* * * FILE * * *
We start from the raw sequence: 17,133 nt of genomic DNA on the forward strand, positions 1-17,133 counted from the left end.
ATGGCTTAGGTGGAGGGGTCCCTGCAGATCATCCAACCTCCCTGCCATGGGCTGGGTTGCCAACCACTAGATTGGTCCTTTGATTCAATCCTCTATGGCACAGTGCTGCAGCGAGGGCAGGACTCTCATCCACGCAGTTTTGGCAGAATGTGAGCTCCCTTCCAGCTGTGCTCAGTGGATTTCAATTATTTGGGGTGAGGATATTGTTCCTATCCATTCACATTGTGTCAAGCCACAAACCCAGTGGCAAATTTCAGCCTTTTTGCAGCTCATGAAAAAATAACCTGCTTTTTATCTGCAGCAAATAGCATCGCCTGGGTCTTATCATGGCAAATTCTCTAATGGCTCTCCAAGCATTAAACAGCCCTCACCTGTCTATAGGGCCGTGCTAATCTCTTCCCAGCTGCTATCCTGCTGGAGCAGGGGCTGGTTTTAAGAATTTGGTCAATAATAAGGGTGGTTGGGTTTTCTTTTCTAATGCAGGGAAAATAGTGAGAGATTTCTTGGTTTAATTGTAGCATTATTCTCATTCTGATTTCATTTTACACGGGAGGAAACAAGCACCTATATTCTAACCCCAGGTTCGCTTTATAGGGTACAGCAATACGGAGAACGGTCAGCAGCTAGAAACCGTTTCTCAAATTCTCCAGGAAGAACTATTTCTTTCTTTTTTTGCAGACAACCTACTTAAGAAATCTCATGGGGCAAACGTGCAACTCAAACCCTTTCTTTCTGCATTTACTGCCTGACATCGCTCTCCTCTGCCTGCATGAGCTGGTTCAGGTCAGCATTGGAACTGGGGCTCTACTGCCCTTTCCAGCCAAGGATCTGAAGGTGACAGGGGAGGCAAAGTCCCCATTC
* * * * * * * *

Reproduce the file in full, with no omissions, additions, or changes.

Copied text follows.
We start from the raw sequence: 17,133 nt of genomic DNA on the forward strand, positions 1-17,133 counted from the left end.
ATGGCTTAGGTGGAGGGGTCCCTGCAGATCATCCAACCTCCCTGCCATGGGCTGGGTTGCCAACCACTAGATTGGTCCTTTGATTCAATCCTCTATGGCACAGTGCTGCAGCGAGGGCAGGACTCTCATCCACGCAGTTTTGGCAGAATGTGAGCTCCCTTCCAGCTGTGCTCAGTGGATTTCAATTATTTGGGGTGAGGATATTGTTCCTATCCATTCACATTGTGTCAAGCCACAAACCCAGTGGCAAATTTCAGCCTTTTTGCAGCTCATGAAAAAATAACCTGCTTTTTATCTGCAGCAAATAGCATCGCCTGGGTCTTATCATGGCAAATTCTCTAATGGCTCTCCAAGCATTAAACAGCCCTCACCTGTCTATAGGGCCGTGCTAATCTCTTCCCAGCTGCTATCCTGCTGGAGCAGGGGCTGGTTTTAAGAATTTGGTCAATAATAAGGGTGGTTGGGTTTTCTTTTCTAATGCAGGGAAAATAGTGAGAGATTTCTTGGTTTAATTGTAGCATTATTCTCATTCTGATTTCATTTTACACGGGAGGAAACAAGCACCTATATTCTAACCCCAGGTTCGCTTTATAGGGTACAGCAATACGGAGAACGGTCAGCAGCTAGAAACCGTTTCTCAAATTCTCCAGGAAGAACTATTTCTTTCTTTTTTTGCAGACAACCTACTTAAGAAATCTCATGGGGCAAACGTGCAACTCAAACCCTTTCTTTCTGCATTTACTGCCTGACATCGCTCTCCTCTGCCTGCATGAGCTGGTTCAGGTCAGCATTGGAACTGGGGCTCTACTGCCCTTTCCAGCCAAGGATCTGAAGGTGACAGGGGAGGCAAAGTCCCCATTC